Reported by Ranjan Pradhan
Bhubaneswar, May 17:
Legendary broadcaster and author Sir William Mark Tully, whose name has been virtually synonymous with BBC in India for decades, returned deeply disappointed from his recent visit to Odisha. The reason; despite his abiding faith in the Lord of the Universe, he was not allowed entry into the Lord Jagannath temple in this the Nabakalebara year.
“Lord Jagannath is not only the god of Odias, but the Lord of the whole universe. I have always adored Him. But when I paid a visit to Him today, I was not allowed inside the temple. It hurt me deep inside. Isn’t it tragic not to allow someone to get into the temple of the Lord of the Universe?” an anguished Tully said in an exclusive interview during his recent visit to Odisha to take part in a literary festival.
Excerpts from the interview during the course of which the 79-year old legendary journalist and eminent author talked at length about his long association with the BBC, his life as a man of British origin who spent almost all his life in India, his love for the country and much more.
Q. Please tell us something about your bestselling book ‘No Full Stops in India’.
A: India became independent, but the imprints of colonialism remained in the country. My book ‘No Full Stops in India’ explores the after effects of British colonialism in the post-independence period.
The villages of India and its natural atmosphere are really beautiful. The people of the country are really simple. But false modernity is spreading its wings in the country in the name of neo-colonialism. Indian women adopt false western feminism in the name of modernity. The youth is forgetting its tradition by aspiring to be modern.
I have based my book on this false-modernity that is influencing the simple Indian lifestyle. The book ran out of stock a few days after getting published. It has always surprised me why Indians loved to read the book so much.
Q. Why did you leave BBC in 1994? Were you forced to resign?
A: Yes. A situation was created that made me quit BBC. I had expressed some strong views about the disastrous management at an in-house meeting of BBC in 1994. It didn’t go well with some. BBC had come to a standstill back then. I had given many proposals for revival and pressed for reforms. But my views were not accepted. This situation made me quit BBC.
Q. Will you stay all your life in India? Won’t you return back to England?
A: I have seen India in two forms. One under the empire of British Raj and the other free from British. The simple Indian lifestyle, unity amidst diversity, friendliness and helpfulness have influenced me all my life. The simple Indian lifestyle has encouraged me for a lifelong stay. I have never considered going back to England.
I will leave India the day I leave this earth. India is my heaven. I have lived here. I will die here too.
Q: Did you come to Odisha before? What has been your experience with Lord Jagannath?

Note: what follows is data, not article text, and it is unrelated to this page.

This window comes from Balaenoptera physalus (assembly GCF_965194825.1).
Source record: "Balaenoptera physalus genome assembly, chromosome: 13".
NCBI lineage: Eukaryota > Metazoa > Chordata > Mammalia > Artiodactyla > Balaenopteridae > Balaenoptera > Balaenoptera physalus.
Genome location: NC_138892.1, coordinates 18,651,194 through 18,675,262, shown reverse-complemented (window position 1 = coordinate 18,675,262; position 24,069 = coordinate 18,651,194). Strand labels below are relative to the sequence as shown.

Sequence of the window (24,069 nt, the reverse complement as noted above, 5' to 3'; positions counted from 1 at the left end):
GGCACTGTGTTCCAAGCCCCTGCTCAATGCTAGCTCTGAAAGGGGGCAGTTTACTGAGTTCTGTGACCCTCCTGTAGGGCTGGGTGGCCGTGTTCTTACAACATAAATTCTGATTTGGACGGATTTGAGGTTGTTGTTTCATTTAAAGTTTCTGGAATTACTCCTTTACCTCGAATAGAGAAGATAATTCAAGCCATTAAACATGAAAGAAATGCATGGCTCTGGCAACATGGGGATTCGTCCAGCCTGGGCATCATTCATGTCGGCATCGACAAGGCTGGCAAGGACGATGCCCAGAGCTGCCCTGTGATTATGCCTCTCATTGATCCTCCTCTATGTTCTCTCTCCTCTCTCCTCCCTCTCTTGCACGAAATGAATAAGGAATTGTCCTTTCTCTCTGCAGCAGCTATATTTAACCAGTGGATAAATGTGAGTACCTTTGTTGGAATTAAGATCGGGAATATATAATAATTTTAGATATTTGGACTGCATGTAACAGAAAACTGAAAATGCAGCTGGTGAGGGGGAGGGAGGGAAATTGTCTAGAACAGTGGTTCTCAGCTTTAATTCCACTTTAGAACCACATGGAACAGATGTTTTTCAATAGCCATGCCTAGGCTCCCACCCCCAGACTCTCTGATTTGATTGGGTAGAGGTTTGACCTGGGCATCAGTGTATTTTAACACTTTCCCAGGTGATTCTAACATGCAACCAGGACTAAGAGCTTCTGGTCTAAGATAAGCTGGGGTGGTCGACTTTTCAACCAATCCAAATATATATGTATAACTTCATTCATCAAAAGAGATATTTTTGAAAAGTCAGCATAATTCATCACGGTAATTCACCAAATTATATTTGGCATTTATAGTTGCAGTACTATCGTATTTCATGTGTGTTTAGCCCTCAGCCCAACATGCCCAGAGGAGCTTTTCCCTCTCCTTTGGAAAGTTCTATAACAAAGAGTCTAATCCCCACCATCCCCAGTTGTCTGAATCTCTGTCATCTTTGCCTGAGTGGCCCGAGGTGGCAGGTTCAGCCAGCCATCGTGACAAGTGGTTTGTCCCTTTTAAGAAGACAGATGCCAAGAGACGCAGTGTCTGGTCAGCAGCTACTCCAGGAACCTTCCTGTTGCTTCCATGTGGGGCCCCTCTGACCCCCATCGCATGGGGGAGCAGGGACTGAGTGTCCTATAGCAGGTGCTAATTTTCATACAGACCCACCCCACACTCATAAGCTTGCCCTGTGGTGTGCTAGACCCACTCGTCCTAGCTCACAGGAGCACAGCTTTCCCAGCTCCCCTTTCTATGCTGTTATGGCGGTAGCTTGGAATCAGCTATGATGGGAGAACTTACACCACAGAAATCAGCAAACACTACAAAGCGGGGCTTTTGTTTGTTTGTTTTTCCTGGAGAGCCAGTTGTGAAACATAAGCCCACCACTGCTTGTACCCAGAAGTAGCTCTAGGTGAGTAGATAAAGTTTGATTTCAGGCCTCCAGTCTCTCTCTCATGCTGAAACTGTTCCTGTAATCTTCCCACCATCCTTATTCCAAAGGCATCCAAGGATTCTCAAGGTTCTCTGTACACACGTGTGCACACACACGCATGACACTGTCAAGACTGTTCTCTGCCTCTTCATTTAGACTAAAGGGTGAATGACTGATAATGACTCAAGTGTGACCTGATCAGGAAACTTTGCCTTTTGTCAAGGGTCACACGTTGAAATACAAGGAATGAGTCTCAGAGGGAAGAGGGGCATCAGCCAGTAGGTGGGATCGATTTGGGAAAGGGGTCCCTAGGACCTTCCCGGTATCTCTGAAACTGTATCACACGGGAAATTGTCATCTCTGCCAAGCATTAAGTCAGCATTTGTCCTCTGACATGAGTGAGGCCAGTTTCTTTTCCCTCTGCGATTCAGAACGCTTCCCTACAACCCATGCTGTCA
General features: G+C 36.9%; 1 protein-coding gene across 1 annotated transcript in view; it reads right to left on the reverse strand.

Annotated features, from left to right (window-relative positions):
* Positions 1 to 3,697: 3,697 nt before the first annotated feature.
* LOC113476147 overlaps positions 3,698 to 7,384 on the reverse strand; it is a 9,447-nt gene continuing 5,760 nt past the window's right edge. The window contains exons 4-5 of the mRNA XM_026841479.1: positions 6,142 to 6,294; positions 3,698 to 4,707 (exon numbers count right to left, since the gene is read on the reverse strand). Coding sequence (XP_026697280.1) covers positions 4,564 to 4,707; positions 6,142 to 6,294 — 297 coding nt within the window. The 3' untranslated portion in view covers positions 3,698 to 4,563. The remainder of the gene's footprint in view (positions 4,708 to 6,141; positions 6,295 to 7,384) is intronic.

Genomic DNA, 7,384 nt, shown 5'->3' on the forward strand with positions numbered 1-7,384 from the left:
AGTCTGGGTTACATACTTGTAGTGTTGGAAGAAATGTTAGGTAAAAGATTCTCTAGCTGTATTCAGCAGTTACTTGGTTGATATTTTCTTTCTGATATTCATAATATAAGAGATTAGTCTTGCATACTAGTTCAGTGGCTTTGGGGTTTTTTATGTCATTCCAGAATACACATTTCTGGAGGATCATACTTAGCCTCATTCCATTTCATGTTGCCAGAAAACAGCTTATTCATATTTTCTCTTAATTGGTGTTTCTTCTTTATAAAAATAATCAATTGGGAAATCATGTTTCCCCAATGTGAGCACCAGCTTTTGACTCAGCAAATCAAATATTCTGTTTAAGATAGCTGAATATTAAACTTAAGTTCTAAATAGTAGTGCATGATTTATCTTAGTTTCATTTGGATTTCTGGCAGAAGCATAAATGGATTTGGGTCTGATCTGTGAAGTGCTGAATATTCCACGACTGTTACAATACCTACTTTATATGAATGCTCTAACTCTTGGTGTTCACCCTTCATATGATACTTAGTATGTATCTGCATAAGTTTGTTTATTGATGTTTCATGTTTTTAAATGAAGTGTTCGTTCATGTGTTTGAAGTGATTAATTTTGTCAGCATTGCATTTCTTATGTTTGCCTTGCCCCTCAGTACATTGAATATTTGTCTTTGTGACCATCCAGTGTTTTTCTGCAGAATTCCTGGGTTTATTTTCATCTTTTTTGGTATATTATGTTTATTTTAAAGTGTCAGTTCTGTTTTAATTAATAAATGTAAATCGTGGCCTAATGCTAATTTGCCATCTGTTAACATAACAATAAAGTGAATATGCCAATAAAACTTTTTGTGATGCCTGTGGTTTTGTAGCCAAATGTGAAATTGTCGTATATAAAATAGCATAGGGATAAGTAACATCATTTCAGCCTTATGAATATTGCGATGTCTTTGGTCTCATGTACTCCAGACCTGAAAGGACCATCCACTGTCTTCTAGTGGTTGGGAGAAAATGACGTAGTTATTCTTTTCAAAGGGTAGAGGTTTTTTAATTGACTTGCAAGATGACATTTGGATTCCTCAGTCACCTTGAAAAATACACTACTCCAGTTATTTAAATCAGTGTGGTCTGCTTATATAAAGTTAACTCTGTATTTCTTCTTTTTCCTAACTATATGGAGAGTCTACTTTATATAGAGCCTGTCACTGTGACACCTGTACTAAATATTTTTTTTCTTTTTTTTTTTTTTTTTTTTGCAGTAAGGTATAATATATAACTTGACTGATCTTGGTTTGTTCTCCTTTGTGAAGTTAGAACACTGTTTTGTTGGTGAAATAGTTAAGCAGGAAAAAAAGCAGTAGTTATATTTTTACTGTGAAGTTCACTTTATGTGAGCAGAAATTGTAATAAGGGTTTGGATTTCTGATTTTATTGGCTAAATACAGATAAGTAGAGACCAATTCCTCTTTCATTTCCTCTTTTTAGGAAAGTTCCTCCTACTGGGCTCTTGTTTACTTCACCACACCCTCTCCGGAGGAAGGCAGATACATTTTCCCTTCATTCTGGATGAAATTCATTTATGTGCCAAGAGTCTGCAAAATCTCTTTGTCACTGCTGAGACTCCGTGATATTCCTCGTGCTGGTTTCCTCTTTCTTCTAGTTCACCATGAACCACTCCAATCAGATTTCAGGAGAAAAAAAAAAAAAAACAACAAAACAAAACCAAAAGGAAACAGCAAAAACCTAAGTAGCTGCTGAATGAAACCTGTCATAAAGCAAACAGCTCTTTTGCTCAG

A: I had come here with my father as a child. He used to stay in Kolkata. The starvation deaths and droughts of the Kalahandi district had a deep impact on me then. Later, when I became the bureau chief of BBC New Delhi, I had many opportunities to report on the acute poverty of Kalahandi and Koraput districts and the tribal living. My experience of childhood helped me a lot.
So far as Jagannath is concerned, he is not only the god of Odias, but the Lord of the whole universe. I have always adored him. But when I paid a visit to him today, I was not allowed inside the temple. It hurt me deep inside. Isn’t it tragic not to allow someone to get into the temple of the Lord of the Universe?
Q: What do you think of Indian politics?
A: India is the largest democratic country. This country has a tradition of respecting different views. There is no place for dictatorial rule here. I had vehemently opposed the ‘Operation Blue Star’ of Indira Gandhi as a foreign journalist. I had also opposed the flawed Sri Lanka Policy of Rajiv Gandhi. Corruption knew no bounds during the Sonia Gandhi led weak government. It affected the Indian democracy to some extent.
Now Narendra Modi is the Prime Minister of the country. However, there are allegations of authoritarianism against him. I hope he will lead the dynamic progress of the country. Otherwise, Indian democracy will be in danger once more.
Q: What are your plans for the future?
A: There are no specific aims. I would like to age gracefully and die peacefully.
Sir William Mark Tully is the former Bureau Chief of BBC in India and one of the most renowned journalists to have reported from the country. He worked for BBC for a period of 30 years before resigning in July 1994. No Full Stops in India’, one of Sir Tully’s best-known books, was published in 1992 at the height of his career giving him a celebrity status.
Born in 1935 in Tollygunge in Kolkata in British India, he was educated at Cambridge before returning to India in 1965 to work as the India Correspondent of BBC. He covered all major incidents in South Asia during his tenure; ranging from Indo-Pakistan conflicts, Bhopal gas tragedy, Operation Blue Star and the subsequent assassination of Indira Gandhi, anti-Sikh riots, assassination of Rajiv Gandhi to the demolition of Babri Masjid and was barred from entering India during Emergency in 1975-77 for his anti-government reports.